Like Miami, Washington didn’t do much to address the running back position this offseason after letting Alfred Morris go. Unlike the Dolphins, though, there was no mid-round running back pick in Washington.
On the contrary, head coach Jay Gruden--or at the very least general manager Scot McCloughlan--seems content with Matt Jones at the top of the depth chart with Chris Thompson providing third-down relief. Jones flashed brilliance as a rookie, and Washington’s offensive line should be halfway decent.
Robert Griffin III, QB, Cleveland Browns
After years of ignoring wide receivers in loaded the drafts, the Browns finally dove into the position. And boy did they overcompensate. Cleveland went a bit draft-happy, amassing 14 picks in an attempted youngblood roster transfusion. Five of those picks were wide receivers.
Not only did Robert Griffin III get a whole new receiver corps, but he solidified his starting gig when the Browns decided to forego a quarterback with a top pick. They did select Cody Kessler, but he shouldn’t pose a threat to Griffin as long as the latter plays reasonably well.
DeMarco Murray, RB, Tennessee Titans
DeMarco Murray groused his way out of Philadelphia just one year after signing a big free-agent deal. He wasn’t a good fit for the offense, but the fact Ryan Mathews and Darren Sproles got so many touches ground his gears enough to complain to Eagles owner Jeffrey Lurie. That tactic didn’t work out so well for him.
Lurie had him exiled to the NFL wasteland, trading him to the Tennessee Titans. It was a good move for Murray’s fantasy stock, as he was head and shoulders above Bishop Sankey and Antonio Andrews on the Titans depth chart. Then Tennessee drafted Derrick Henry.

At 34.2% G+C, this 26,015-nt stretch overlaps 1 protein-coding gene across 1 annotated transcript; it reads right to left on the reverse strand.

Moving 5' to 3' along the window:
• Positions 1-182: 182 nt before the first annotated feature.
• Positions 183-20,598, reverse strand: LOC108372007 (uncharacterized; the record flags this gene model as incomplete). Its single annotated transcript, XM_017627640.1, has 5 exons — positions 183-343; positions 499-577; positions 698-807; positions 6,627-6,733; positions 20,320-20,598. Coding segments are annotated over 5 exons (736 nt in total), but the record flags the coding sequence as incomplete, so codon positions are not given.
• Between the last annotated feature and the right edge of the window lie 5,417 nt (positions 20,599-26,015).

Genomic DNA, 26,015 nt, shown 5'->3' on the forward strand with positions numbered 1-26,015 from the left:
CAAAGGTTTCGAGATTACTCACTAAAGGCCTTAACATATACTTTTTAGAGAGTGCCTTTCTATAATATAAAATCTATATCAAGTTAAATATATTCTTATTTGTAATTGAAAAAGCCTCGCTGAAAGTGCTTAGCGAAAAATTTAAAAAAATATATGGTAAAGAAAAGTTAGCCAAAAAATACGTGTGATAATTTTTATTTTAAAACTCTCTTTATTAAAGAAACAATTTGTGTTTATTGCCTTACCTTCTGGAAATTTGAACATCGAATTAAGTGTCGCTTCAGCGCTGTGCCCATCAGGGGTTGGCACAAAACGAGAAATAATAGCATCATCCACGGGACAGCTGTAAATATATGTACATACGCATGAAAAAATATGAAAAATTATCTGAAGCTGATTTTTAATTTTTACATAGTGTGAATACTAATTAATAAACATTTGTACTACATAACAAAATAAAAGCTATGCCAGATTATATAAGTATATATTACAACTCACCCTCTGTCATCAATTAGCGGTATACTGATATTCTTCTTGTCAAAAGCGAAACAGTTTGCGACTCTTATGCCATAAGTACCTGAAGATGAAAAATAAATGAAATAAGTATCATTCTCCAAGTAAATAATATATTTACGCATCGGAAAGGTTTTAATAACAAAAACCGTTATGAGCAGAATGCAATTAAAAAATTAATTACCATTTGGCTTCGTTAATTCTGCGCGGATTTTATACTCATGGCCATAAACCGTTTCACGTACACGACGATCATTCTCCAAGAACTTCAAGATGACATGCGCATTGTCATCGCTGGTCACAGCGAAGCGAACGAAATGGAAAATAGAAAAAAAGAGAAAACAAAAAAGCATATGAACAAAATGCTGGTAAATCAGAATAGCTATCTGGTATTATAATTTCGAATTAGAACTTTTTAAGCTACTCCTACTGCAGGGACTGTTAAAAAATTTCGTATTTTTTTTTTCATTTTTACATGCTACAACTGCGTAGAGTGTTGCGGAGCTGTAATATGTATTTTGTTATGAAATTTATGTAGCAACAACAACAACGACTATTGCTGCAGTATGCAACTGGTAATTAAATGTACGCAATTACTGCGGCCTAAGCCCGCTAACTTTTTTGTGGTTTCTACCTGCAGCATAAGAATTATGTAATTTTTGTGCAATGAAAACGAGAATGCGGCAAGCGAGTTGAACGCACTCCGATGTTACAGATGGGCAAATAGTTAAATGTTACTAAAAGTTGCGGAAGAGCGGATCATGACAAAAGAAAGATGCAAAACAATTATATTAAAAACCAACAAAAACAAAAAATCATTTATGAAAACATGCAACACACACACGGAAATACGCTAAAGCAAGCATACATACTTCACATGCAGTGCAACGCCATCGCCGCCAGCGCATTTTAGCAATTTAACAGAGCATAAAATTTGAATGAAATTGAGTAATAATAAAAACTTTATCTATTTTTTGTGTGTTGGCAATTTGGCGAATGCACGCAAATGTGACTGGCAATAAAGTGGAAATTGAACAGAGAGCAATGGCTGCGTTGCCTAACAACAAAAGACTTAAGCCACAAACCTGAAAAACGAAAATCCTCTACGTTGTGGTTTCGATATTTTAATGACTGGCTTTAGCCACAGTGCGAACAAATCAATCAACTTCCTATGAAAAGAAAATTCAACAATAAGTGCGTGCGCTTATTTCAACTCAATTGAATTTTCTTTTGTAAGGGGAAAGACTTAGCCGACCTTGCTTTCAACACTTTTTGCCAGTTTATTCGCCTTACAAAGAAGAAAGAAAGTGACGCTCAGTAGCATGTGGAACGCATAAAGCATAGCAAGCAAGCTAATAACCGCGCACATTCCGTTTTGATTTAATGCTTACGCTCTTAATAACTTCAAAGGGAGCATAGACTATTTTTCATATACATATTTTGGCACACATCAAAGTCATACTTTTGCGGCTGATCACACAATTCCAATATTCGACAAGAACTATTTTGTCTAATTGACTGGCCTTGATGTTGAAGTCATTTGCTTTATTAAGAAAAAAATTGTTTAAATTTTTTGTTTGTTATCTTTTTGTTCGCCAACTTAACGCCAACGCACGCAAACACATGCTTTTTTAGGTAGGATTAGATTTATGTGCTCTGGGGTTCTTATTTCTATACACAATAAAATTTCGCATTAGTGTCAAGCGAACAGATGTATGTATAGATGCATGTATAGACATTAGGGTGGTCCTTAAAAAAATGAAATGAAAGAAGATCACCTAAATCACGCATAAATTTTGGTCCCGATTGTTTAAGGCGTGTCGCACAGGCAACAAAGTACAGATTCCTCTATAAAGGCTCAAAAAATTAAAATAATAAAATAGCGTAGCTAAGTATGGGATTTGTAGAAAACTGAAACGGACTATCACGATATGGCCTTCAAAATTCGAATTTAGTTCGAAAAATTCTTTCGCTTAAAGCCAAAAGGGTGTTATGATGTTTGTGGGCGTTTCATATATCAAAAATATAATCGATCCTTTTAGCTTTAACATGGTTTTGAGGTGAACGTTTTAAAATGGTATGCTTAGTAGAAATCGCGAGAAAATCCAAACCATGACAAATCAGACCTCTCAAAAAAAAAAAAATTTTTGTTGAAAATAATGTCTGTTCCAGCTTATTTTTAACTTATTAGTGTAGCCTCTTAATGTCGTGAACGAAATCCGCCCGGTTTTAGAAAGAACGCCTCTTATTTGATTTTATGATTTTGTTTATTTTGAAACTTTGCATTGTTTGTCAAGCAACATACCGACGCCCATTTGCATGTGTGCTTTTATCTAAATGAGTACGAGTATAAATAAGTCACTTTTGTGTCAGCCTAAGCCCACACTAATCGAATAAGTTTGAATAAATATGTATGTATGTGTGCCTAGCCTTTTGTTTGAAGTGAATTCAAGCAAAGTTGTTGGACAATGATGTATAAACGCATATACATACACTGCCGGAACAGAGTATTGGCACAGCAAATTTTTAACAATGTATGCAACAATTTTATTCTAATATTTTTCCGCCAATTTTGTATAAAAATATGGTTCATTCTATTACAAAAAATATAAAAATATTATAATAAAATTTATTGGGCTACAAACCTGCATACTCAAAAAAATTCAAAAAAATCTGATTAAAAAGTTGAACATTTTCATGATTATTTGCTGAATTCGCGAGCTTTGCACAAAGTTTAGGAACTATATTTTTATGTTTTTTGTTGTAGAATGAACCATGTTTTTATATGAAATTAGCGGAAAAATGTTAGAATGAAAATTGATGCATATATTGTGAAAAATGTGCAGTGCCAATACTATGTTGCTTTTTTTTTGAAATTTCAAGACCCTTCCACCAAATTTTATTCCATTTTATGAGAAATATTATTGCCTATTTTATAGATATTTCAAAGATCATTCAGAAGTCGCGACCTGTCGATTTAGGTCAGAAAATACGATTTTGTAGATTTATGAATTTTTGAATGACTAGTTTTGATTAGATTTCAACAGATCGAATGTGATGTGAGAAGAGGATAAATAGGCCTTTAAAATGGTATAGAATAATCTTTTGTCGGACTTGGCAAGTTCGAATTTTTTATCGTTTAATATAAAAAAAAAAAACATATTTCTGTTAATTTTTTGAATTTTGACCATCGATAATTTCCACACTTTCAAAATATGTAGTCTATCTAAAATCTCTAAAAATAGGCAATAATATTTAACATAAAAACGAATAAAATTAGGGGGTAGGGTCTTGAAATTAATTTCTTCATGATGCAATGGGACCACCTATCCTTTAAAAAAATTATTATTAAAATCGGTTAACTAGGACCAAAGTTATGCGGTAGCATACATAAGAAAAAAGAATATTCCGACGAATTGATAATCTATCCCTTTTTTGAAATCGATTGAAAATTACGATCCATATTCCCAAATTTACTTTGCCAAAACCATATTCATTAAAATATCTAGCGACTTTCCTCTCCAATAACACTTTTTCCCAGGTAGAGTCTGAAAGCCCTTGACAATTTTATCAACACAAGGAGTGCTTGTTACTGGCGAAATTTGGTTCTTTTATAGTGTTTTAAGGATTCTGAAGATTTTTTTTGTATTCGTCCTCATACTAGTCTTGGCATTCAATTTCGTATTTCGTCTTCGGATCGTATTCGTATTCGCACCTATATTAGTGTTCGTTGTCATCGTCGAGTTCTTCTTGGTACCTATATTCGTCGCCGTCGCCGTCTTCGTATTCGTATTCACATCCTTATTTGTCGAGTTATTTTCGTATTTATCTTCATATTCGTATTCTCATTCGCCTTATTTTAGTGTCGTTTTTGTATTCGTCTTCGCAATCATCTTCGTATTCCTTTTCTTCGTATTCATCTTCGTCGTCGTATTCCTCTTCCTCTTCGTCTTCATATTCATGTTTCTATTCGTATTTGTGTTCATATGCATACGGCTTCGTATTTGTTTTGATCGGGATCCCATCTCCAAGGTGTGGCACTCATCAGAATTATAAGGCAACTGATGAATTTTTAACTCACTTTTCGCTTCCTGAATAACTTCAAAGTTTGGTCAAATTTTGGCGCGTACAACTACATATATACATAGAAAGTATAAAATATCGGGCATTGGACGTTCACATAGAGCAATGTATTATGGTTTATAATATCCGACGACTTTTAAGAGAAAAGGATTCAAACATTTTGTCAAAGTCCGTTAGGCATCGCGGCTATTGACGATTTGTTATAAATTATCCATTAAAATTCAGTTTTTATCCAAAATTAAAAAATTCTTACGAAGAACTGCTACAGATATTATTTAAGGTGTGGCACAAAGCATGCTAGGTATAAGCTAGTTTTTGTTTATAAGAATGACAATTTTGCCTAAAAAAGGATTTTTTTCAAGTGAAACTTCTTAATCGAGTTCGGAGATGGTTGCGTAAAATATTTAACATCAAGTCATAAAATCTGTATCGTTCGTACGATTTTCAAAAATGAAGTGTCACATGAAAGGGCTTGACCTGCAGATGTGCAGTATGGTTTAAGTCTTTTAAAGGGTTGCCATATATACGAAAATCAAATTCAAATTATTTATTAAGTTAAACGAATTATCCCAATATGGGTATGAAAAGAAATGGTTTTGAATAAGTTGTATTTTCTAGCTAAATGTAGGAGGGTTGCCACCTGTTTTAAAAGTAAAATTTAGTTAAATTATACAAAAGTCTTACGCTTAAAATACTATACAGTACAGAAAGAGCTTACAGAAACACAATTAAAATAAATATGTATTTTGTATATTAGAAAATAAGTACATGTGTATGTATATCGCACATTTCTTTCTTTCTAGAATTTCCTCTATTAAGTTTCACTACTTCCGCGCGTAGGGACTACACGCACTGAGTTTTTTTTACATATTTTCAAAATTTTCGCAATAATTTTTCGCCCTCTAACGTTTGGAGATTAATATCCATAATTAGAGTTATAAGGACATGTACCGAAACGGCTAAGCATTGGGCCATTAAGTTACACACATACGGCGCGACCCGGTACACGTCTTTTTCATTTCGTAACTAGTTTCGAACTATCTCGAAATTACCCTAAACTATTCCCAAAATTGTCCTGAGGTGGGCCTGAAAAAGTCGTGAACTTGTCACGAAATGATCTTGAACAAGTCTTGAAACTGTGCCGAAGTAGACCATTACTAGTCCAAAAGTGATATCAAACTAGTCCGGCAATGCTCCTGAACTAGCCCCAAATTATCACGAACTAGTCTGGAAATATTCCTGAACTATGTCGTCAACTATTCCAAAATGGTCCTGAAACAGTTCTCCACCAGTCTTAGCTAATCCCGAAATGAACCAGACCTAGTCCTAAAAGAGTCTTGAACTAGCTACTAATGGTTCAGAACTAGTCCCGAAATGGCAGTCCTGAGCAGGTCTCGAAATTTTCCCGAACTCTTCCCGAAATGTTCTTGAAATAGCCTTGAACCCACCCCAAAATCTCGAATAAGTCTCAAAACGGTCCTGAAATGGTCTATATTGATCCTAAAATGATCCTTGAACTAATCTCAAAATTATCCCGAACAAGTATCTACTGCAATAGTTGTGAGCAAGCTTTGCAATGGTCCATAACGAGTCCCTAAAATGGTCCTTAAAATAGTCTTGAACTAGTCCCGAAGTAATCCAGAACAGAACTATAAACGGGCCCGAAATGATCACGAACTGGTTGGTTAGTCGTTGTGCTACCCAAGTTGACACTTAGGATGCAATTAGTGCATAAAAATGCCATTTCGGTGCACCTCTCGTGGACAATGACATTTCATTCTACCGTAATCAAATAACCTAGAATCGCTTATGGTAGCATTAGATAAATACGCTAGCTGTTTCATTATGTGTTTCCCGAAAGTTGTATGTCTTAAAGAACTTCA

To be fair, Murray immediately tweeted out support for the pick, perhaps in an attempt to rehabilitate his image.
DeMarco Murray (@DeMarcoMurray) April 30, 2016
Here is an exclusive picture of Murray at the time of his tweet.
Henry is definitely going to see playing time as a rookie, though Murray might still wind up starting and touching the ball 250-plus times. But what once was a top-10 possibility for the former Cowboy and Eagle has suddenly turned into a potential quagmire.
The New York Jets Offense
Mark Sanchez, QB, Denver Broncos
Speaking of terrible offenses, how is Mark Sanchez taking the Paxton Lynch news? After reports that Sanchez is unencumbered vanity life in Denver--ready to focus and finally be that quality starter some USC fans still think he can be--the Broncos decided to move up and take their man, Paxton Lynch. Incidentally, John Elway loves his tall quarterbacks.
Lynch probably won’t start right away, but who can count Sanchez out in a race to the bottom of the depth chart?
Jared Goff, QB, St. Louis Rams
Jared Goff may have landed in Los Angeles, but it’s hardly going to be the land of angels for him.
I mean, come on--this is Jeff Fisher’s team we are talking about here. The man reeks of mediocrity, and there is little reason to believe Goff is going to change things. The Rams did wrong by Sam Bradford after they took him No. 1 overall six years ago, and Goff isn’t headed for a much better situation in 2016.
Todd Gurley and Tre Mason figure to combine for 400-plus carries next season as Goff is eased into the NFL. Los Angeles did take receiver Pharoh Cooper and risky-but-talented tight end Tyler Higbee in the fourth round, but those two probably won’t see the field much as rookies.
Not that you should be drafting rookie quarterbacks in redraft leagues to begin with, but Goff’s status as the starter in Los Angeles should be no temptation for you, even as your second quarterback.
Alfred Morris, RB, Dallas Cowboys
Ezekiel Elliott’s gain is Alfred Morris’ loss.
His production may have declined precipitously in recent years, but Morris had landed in the perfect situation--a zone-blocking scheme behind an amazing offensive line. Now he will play second fiddle to the rookie.